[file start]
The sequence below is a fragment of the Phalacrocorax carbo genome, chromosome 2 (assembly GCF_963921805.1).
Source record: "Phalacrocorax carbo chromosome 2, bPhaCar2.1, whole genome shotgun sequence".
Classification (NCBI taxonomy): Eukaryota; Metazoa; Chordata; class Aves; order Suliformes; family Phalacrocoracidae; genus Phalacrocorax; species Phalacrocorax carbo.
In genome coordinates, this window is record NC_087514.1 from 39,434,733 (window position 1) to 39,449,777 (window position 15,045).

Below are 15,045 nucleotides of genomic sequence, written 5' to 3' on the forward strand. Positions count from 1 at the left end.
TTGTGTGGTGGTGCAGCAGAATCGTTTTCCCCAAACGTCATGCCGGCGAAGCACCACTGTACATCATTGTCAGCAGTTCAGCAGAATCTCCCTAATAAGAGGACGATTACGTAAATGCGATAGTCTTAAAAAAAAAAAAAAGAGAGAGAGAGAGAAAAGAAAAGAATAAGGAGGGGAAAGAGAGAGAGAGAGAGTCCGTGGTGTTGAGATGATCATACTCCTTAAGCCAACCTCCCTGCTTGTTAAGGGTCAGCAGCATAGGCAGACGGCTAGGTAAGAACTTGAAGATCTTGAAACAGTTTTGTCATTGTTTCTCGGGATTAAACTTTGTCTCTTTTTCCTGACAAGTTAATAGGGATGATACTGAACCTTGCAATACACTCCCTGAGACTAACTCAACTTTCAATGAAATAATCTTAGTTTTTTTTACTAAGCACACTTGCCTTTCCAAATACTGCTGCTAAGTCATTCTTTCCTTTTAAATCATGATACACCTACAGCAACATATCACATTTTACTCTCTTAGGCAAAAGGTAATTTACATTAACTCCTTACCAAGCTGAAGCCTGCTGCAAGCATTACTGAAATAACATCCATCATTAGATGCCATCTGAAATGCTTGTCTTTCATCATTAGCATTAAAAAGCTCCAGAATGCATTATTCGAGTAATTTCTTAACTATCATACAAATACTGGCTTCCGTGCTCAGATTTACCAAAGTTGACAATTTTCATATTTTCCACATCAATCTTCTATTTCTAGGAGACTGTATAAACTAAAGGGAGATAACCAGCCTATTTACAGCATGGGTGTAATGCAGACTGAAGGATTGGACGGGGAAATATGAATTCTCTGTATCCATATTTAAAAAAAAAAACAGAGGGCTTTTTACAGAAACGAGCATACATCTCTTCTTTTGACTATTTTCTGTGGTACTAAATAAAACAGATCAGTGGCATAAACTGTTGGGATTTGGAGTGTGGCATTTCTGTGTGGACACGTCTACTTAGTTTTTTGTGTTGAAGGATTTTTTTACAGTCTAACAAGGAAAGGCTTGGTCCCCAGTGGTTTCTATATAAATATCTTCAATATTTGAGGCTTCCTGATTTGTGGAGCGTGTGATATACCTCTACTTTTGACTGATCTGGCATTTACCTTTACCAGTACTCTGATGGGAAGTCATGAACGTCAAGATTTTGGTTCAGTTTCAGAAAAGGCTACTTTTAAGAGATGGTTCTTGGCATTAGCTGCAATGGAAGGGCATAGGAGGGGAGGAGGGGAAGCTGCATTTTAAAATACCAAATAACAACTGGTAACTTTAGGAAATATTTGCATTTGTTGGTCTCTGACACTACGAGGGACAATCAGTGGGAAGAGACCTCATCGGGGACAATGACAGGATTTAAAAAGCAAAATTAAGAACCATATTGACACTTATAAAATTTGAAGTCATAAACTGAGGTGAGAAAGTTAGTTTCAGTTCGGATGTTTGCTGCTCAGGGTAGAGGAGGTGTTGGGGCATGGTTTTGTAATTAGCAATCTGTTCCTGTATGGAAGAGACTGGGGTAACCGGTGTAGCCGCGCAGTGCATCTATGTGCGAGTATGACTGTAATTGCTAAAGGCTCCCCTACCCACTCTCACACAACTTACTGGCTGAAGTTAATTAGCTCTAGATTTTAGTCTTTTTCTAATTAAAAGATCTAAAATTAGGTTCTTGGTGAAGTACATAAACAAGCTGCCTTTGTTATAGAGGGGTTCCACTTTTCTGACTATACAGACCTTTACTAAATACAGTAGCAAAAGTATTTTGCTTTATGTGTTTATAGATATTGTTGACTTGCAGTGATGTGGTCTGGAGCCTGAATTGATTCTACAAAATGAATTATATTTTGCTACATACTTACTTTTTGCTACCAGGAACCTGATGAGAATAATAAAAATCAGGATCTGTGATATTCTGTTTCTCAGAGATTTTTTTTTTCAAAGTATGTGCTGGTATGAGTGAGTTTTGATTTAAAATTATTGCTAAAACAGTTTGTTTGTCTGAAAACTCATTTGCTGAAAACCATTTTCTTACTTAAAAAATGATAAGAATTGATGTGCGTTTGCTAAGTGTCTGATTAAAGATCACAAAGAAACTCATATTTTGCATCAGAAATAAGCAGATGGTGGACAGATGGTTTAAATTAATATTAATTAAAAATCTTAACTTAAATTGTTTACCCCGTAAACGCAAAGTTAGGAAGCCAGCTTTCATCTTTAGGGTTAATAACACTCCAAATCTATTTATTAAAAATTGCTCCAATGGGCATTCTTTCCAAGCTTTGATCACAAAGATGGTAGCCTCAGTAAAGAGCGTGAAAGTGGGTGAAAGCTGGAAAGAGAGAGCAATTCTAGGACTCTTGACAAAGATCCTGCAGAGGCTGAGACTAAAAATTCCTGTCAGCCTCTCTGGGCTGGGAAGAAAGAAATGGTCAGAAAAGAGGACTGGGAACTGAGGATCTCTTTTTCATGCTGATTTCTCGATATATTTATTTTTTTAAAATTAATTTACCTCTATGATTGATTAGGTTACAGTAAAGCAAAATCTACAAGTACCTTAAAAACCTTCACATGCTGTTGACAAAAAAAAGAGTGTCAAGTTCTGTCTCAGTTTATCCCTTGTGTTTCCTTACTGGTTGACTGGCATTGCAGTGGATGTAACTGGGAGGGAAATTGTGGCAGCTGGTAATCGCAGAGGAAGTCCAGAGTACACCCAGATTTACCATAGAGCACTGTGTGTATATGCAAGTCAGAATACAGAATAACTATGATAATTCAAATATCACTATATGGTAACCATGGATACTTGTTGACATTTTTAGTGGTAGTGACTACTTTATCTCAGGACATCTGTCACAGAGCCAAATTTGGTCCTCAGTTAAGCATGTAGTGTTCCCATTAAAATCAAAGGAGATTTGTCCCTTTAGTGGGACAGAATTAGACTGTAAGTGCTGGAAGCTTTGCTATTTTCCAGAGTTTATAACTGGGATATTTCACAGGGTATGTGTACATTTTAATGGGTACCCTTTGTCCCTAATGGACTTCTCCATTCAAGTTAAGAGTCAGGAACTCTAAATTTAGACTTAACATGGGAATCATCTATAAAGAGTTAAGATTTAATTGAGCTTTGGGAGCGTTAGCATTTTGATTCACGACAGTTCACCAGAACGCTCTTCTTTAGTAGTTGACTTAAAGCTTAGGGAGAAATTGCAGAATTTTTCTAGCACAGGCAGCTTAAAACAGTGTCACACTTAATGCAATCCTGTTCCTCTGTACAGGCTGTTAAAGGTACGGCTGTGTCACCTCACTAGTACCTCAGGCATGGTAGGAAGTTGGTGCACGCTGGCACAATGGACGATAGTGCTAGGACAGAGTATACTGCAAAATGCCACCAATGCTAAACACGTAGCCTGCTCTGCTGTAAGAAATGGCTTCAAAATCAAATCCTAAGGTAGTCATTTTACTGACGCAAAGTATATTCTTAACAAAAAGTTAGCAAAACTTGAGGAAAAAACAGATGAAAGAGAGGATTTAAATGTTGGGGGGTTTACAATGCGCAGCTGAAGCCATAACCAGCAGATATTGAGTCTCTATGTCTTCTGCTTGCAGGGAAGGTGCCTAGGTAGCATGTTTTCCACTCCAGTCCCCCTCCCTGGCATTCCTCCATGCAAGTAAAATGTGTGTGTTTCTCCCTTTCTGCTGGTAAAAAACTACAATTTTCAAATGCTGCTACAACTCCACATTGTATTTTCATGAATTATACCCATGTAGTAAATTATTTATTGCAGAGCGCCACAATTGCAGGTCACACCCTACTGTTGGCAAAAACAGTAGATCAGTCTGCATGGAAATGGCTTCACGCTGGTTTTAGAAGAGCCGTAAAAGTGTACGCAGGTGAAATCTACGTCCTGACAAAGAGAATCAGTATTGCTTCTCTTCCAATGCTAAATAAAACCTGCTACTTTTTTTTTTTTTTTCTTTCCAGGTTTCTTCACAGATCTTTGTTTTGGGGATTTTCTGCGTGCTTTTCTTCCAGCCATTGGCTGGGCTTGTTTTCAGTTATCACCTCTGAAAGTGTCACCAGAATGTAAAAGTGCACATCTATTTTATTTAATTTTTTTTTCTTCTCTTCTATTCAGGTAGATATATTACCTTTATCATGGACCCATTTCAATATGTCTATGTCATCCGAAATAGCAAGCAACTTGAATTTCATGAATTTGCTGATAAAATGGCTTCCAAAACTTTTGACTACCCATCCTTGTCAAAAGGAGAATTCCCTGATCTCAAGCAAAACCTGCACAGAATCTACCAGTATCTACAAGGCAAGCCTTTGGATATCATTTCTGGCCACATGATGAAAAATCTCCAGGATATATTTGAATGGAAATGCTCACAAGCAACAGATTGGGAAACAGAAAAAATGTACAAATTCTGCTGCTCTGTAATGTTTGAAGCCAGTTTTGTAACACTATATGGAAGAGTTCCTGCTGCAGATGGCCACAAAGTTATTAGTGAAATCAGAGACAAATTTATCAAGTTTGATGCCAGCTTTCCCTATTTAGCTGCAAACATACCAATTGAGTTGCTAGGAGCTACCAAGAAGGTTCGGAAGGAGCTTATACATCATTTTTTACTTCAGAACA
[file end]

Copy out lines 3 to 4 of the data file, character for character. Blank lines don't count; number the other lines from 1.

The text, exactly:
Classification (NCBI taxonomy): Eukaryota; Metazoa; Chordata; class Aves; order Suliformes; family Phalacrocoracidae; genus Phalacrocorax; species Phalacrocorax carbo.
In genome coordinates, this window is record NC_087514.1 from 39,434,733 (window position 1) to 39,449,777 (window position 15,045).